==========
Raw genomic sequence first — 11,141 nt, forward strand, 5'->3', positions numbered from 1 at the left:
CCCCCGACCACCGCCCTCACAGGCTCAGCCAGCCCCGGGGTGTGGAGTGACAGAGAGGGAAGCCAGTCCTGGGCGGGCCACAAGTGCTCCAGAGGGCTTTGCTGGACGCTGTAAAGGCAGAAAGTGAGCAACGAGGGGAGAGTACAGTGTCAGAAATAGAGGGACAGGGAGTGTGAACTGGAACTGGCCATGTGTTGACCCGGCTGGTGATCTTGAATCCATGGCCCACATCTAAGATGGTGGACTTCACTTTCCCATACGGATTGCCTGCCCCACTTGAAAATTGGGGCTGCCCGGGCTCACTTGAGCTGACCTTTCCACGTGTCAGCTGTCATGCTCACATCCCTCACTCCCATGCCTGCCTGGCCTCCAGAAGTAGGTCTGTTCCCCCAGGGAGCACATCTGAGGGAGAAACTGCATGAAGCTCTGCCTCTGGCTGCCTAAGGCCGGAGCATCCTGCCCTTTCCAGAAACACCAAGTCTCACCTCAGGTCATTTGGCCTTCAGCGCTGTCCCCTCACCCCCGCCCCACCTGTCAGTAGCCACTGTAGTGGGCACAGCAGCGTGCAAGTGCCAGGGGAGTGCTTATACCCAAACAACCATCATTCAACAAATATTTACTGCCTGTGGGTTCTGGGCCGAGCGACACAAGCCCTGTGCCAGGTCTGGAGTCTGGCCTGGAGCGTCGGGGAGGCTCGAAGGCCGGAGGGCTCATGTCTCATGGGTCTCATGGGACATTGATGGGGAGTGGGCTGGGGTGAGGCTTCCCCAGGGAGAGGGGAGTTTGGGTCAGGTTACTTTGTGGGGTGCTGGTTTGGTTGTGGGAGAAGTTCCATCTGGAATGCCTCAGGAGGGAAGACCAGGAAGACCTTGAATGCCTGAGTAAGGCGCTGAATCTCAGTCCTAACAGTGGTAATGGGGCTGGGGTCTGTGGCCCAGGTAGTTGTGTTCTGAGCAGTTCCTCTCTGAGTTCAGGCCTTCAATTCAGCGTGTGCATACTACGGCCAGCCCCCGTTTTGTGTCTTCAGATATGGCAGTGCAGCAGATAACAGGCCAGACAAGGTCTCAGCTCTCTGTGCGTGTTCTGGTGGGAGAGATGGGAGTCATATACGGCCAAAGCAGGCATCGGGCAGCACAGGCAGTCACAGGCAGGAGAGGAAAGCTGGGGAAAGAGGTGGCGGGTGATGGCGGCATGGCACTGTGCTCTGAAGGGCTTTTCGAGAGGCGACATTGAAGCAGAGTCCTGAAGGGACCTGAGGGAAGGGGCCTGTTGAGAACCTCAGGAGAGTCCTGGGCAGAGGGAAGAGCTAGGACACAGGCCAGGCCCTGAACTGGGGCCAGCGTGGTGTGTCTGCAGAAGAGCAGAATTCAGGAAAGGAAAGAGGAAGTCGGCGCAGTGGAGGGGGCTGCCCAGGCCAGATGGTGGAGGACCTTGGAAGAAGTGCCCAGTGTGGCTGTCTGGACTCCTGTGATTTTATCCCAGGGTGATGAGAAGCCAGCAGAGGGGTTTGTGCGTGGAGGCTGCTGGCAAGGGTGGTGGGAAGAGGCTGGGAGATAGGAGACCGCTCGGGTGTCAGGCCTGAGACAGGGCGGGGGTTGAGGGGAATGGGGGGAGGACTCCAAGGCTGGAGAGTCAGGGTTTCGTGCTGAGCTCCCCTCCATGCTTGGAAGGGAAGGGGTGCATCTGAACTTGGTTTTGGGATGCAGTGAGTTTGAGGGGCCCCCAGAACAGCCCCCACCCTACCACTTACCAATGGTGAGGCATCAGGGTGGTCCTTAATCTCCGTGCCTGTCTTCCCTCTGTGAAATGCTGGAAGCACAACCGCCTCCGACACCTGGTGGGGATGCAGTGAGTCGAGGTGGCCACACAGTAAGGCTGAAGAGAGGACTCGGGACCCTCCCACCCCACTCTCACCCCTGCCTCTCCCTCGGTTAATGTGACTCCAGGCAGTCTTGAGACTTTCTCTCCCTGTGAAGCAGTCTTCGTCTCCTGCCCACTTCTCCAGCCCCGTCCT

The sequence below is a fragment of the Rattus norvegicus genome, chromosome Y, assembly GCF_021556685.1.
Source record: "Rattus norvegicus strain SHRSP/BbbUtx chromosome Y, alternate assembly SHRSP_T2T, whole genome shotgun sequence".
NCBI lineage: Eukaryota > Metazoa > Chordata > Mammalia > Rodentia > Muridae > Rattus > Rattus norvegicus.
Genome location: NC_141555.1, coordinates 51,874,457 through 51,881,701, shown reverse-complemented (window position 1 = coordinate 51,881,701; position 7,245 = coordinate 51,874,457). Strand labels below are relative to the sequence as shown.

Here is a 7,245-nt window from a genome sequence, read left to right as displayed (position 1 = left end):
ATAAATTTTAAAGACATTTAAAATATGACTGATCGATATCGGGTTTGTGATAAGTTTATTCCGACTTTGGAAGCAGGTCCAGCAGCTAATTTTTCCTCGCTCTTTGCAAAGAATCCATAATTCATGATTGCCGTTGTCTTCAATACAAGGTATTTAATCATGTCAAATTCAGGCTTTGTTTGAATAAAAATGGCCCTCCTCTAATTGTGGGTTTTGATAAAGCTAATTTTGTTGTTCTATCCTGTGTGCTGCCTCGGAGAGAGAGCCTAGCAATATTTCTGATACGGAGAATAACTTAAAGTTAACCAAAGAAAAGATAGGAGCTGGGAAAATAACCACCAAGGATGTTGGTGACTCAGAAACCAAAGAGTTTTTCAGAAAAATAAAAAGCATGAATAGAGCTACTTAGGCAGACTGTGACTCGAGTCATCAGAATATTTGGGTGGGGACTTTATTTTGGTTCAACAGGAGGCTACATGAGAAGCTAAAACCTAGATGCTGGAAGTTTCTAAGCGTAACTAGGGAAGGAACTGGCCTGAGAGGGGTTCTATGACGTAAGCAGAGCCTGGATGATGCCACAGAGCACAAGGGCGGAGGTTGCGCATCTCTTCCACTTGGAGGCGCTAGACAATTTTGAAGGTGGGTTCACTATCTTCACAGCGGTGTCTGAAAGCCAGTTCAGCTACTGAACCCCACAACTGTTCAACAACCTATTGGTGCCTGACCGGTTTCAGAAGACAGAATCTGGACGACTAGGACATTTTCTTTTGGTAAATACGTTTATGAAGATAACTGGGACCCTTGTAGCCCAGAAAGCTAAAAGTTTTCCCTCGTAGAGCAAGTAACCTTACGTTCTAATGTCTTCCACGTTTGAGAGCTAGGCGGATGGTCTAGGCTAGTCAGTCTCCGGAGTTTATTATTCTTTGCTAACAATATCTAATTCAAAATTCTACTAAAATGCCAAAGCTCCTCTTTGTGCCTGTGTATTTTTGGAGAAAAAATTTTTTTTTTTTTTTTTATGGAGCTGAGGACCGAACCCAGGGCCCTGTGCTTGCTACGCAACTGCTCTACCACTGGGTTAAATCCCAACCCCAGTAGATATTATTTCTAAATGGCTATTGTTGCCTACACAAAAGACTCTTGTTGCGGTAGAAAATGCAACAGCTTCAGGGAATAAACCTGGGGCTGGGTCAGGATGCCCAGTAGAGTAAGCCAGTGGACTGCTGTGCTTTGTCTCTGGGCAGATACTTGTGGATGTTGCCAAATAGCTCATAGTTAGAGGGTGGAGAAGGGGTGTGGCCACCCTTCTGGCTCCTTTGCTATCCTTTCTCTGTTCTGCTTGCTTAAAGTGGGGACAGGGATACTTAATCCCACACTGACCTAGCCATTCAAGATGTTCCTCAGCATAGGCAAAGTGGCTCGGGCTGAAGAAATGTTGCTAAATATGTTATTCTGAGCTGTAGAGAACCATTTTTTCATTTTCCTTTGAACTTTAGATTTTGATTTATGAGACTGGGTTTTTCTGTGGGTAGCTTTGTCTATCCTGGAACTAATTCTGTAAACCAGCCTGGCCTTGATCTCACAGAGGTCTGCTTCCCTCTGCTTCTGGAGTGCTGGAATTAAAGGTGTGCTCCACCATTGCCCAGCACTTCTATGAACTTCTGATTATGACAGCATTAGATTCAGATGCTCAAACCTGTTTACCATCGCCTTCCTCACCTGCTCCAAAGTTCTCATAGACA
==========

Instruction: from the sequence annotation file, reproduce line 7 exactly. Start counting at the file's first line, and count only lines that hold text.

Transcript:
Here is a 7,245-nt window from a genome sequence, read left to right as displayed (position 1 = left end):